When you share great content about your industry, you demonstrate that you’re in the know. And when people begin to associate your name with the concepts you stand for, you increase the chances of being thought of as an authority figure in your particular area.
Marketing director Amanda Milligan puts it this way: “Google does a significant amount of curation for users, choosing what it thinks is the most appropriate results for a particular query. When users see that you’re ranking at the top for a certain keyword or topic, there’s an assumption you made it through the algorithm for good reason and know what you’re talking about.”
Just be sure to add your own take when you curate something—otherwise, there’s no reason for your audience to follow you (instead of whoever created the content you’re sharing)! People follow your brand because they trust you or are interested in what you have to say, so you should always take the time to explain what you’re sharing and why. What you contribute doesn’t have to be long, but it should add your unique perspective.
Here’s how to use your content curation strategy to build your brand’s authority:
- Always fact-check. This should be a no-brainer, but you’d be surprised by how many people think content curation is simply the act of seeing a headline or title and retweeting it or liking it. If you don’t read or watch the content, you can’t be sure that you’re providing value to your audience by sharing it.
- Use multiple sources. You don’t look like much of an expert if you just share content from the same source over and over again.
- Use lesser-known sources. No one will be impressed by you sharing articles that they’ve already seen. For content curation to make you look like an expert, you may need to do some deep diving and find new, interesting sources to pull from.
- Add your own take. Anyone can click Share and call it a day. For content curation that actually enhances your brand, add your perspective. It’s why you have an audience in the first place!
- Pool your findings into new content. Creating a round-up blog or an infographic from your research, for example, makes your brand a destination to learn a host of new things. Then, when people link to your content, that’s yet another authority signal to search engines and prospects alike.
Benefit #4: Content curation encourages networking opportunities.
When you share something you’ve curated with your audience, you’re endorsing that content—and that’s flattering to the creator. That’s what makes content curation such a fantastic strategy for getting in touch with other big names in your industry and getting on their radar.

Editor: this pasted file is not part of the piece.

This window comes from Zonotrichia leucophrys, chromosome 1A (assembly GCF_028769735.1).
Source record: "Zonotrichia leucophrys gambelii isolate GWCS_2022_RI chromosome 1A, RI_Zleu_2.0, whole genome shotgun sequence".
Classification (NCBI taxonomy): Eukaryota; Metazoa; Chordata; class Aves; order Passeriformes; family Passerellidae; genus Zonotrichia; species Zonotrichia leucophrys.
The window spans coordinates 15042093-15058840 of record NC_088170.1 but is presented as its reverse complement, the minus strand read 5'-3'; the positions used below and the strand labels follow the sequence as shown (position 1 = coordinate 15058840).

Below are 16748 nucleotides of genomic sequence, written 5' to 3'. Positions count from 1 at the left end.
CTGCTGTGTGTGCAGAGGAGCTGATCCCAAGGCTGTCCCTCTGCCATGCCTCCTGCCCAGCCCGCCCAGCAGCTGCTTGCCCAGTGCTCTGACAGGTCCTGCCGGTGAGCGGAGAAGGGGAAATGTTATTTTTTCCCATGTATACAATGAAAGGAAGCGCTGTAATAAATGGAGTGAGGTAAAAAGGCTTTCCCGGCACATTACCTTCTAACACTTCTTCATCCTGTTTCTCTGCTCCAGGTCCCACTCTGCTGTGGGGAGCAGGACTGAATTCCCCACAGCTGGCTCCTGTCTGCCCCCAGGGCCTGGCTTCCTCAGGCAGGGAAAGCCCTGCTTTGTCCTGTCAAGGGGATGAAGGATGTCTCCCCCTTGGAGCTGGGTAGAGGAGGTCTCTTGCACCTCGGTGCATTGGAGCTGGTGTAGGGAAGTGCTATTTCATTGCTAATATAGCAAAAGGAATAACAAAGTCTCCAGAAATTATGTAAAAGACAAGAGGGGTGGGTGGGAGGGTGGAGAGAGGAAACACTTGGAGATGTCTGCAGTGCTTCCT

“By sharing great content related to your field, you will instantly be seen as someone with whom other people in your industry want to associate,” Perron says. You will be able to get access to other authorities in your industry, making you seem as more of an authority by association.”
Here’s how to network through content curation:
- Link to the original creator. While you can always write them an email to let them know you found their content valuable, a backlink is typically universally appreciated (and won’t get filtered into their spam folder).
- Tag them on social media. Not only does this let the creator know that you appreciated their content, but it has the added bonus of increasing your audience: their followers may see your post, too, especially if the creator decides to share it.
- Consider collaboration. “Brainstorm which brands you may have a natural alignment in objectives or values with,” Milligan suggests. “How can you work together to provide something of value to both your audiences?”
- Add your voice. If you have something to add to the content, do it! This inserts you into the conversation around the topic, increasing the chances that you’ll be found in searches for it.
How do I measure the results of my content curation strategy?
Once you’ve implemented a content curation strategy, how do you know if it’s effective? Depending on how you share your curated content with your audience, there are some different measurements you’ll need to focus on.
- On social media, keep track of likes, comments, and shares on your curated content. It’s also a good idea to keep an eye on any follower growth you see: is your curated content attracting new viewers?
- If you’re sharing curated content via email newsletters, keep an eye on the overall open rate and the click-through rates of the links in each email.
- On your brand’s blog, views and shares are the most indicative metrics of what’s performing well. Make sure to track overall website traffic, too.
These are just some basic rules of measurement—to run effective A/B testing on curated content, there’s a host of other things you’ll need to keep track of.
How do I start curating content?
While you can always start saving fantastic manually using bookmarks, Excel sheets, or the tools listed above, that’s still a lot of work on your plate. You may find that your brand needs help discovering and vetting reliable resources, optimizing your content calendar to find the perfect blend of original and curated content, or using the best practices in backlinking that will benefit your brand—both on the search results pages and in your industry as a whole. That’s where we come in.
At Kirkpatrick Creative, we believe in advertising that’s engineered to work: advertising that trims the fat and focuses on what’s the most effective for the specific needs of your brand. Content curation is part of several of our clients’ social media plans, and we’re constantly measuring and analyzing the results we see to discover what type of content resonates with each brand’s audience.
Ready to get started on an authority-building content curation strategy with an experienced team? Contact Kirkpatrick Creative today.